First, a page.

2019, the year to publish!
It was a crazy hard year and I see that expressed because I haven’t posted since August. The blog is sort of limping along. Actually, it’s dead. But I hope to pump new life into it.
I love a New Year but this one has dawned darker than I expected and with left-over 2018 heartbreak. Still, it’s here and I must embrace it. So let’s think UPCOMING EVENTS and QUESTIONS to start off the Year and head toward publication.
Here are a few questions you can ask yourself AND then ask your characters:
What do you hope happens this year?
How will you make those hopes happen?
What matters most to you?
How will you keep that most important thing safe?
Care to share your goals?
Remember, Rick Walton said, “Make goals you can control.”
I think of Rick a lot and even talk to him. I’m sure he’s still making achievable goals on The Other Side and I know he’s loving others without question.
MY BIG GOAL: I’m going to walk through the creation of a new novel, here, with you all.
- WIFYR / SCBWI January Kickoff–Jan 11, 2019. Bullock Room, Provo Library. 6:30-8:30. Potluck! And new or gently Used books for The Ella Hughes Foundation. https://goo.gl/forms/NgPm8PuwnAZrfk1P2
- March 6 and 7 or 8 or 9 AGENT/EDITOR Retreat. Emily Feinberg from Roaring Brook and Karyn Fischer from Book Stop Literary are visiting UT and you can sign up to have you manuscript reviewed with one of them. https://goo.gl/forms/0TJhBpSbu6MgWlpz2
- June 10-14, 2019 It’s the 20th year for Writing and Illustrating for Young Readers! Registration opened today and I know at least one class has only one spot left. (www.wifyr.com) So come on down! We still have room for you and fabulous, amazing faculty.
Every time I start a new semester, I get behind. When you add behind to behind to behind what you get is me. Someone who can’t seem to catch up, no matter what.
Here is a writing exercise for you so you don’t get as far behind as me. You can take this experience of mine, find your own that is similar, and write an incident that can fit in your book.
My best friend’s shoes are in my closet. A pair of his jeans in a drawer. He’s been dead just over a year.
“Do you want me to take these?”I ask him. He’s in a hospital bed. He can’t speak. SO he nods. I gather the shoes, the pants. “I’ll take these until you’re better.”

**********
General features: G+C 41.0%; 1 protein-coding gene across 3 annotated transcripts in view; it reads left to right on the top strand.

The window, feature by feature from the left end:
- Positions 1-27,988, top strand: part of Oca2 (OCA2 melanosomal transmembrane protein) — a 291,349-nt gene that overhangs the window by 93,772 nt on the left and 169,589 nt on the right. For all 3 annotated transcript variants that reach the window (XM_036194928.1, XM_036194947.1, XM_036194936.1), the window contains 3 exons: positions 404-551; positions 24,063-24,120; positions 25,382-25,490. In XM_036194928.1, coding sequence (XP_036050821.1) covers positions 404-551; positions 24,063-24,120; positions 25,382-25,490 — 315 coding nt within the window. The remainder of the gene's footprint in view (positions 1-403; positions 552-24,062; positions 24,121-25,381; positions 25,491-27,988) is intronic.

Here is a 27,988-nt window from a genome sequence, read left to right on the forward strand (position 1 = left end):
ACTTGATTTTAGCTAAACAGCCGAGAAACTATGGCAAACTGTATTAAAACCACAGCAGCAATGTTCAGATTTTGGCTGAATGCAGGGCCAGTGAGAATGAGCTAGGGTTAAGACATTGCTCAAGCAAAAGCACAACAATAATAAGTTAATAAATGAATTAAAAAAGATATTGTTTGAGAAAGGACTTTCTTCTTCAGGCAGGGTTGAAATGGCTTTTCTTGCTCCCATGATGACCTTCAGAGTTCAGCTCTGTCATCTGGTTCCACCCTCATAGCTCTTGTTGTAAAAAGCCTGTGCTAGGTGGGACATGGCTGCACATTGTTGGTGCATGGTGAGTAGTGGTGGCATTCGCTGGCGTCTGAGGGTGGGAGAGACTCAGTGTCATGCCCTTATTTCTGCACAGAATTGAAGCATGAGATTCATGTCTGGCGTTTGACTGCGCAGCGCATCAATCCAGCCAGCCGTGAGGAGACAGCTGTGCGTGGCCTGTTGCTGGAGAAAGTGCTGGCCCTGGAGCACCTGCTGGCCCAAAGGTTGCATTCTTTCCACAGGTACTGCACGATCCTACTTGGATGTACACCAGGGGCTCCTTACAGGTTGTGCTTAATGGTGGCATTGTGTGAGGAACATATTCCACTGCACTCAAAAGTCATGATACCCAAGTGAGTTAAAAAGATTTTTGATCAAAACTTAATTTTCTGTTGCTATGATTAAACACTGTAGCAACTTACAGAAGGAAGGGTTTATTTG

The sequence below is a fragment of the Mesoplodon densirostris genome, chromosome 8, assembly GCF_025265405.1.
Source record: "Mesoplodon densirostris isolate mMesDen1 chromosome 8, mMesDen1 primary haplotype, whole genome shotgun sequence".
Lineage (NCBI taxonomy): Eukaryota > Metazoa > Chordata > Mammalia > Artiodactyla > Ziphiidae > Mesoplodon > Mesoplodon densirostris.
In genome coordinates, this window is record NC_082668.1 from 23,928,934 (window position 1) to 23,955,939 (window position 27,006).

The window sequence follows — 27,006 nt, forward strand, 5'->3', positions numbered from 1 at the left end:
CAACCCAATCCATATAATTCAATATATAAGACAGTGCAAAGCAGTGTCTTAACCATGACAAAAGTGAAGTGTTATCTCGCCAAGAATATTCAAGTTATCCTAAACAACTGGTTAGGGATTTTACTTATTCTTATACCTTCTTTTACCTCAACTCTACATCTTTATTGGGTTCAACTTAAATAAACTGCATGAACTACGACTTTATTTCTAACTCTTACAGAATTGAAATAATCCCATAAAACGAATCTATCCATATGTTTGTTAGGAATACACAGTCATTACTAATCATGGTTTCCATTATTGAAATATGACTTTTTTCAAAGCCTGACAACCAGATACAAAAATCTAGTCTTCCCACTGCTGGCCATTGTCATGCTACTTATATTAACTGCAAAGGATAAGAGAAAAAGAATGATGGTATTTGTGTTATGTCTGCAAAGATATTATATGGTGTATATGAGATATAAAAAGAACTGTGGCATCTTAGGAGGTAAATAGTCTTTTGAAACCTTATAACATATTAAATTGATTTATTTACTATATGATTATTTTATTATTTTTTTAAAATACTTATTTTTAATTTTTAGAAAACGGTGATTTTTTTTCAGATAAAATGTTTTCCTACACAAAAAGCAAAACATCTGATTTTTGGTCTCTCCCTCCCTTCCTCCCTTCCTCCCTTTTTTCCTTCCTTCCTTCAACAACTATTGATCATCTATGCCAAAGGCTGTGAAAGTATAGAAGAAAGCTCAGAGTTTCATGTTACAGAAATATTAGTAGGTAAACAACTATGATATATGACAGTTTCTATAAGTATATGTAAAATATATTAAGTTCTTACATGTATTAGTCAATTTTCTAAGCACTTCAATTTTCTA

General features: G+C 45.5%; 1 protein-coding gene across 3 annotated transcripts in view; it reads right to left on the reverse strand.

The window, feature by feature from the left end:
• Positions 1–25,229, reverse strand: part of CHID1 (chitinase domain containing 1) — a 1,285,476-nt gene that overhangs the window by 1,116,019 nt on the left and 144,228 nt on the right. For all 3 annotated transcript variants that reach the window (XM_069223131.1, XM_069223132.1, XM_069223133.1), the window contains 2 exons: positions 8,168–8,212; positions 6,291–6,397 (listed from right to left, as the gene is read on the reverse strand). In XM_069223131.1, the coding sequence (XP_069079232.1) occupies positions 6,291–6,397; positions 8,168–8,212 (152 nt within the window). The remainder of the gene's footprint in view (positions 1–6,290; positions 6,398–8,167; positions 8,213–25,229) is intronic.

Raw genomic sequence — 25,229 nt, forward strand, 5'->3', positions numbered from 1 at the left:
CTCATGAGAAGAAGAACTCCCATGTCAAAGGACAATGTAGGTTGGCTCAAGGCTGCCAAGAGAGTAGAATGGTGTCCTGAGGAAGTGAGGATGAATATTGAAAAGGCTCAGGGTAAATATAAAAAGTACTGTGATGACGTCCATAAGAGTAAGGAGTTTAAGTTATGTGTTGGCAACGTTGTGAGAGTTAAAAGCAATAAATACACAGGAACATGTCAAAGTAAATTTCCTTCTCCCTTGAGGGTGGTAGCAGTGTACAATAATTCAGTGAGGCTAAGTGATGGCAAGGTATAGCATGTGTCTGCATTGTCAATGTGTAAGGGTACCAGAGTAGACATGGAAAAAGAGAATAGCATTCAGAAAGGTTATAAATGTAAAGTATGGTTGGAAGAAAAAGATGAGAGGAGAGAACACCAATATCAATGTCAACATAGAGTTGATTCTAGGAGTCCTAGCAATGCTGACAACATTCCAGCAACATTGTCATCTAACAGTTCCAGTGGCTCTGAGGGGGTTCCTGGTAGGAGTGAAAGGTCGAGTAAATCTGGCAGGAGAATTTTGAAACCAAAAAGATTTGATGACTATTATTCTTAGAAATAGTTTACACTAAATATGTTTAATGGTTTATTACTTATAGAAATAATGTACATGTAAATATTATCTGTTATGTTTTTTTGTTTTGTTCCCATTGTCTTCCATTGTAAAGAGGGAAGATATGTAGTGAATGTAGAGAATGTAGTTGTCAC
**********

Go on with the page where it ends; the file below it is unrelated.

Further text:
And here’s this article from my dear friend Trent Reedy. what do you think?
What does Wickland Jacqueline’s Lincoln mean?
I’m using voice recognition software because my arm has been hurting a while. I injured myself helping someone here at home. (Rick Walton used Dragon when his Parkinson’s got bad. Now I am a fan, not because it works really well — it is great– but because my pal used Dragon.)
when I said “wiggling and jiggling and slinking” this morning in my wrasseling book, Wickland Jacqueline’s Lincoln came out.
This hint is about revision. Don’t include it in your one hour of writing. I read a little bit of the previous day’s work before I start my next one hour to get me back into the groove and the voice. But I don’t spend my one hour rewriting. That time is for new words.
A part of you will want to rewrite. I get it. I want to also. But don’t. Save revision for when we all are done in just a few days.
Unless you have Wickland Jacqueline’s Lincoln. That you can rewrite.
Filed under Ann Dee, CLW, Kyra
I’ve lost my phone.
This worries me as I have an appointment with two friends. What if I’m late?
I fought against getting this phone. But year before last when people were messaging all over Waterford trying to find me, and the last time my agent had to listen to Carolina’s weird answering machine, I realized it was time to get a phone of my own.
Where is that darn thing?
What has your main character lost?
How important is it to her?
Does this loss play a necessary part in your story?
Look through your novel. IF this loss is important, in needs to be present. It can’t be forgotten.
When Rick Walton was ill, he was always on my mind. Always. He’s still on my mind quite a lot.
Loss can be anything. Anyone. Keep it age-appropriate, and remember loss for a young child is as important as for an older person, even if the object isn’t as huge as a lost cell phone. 😉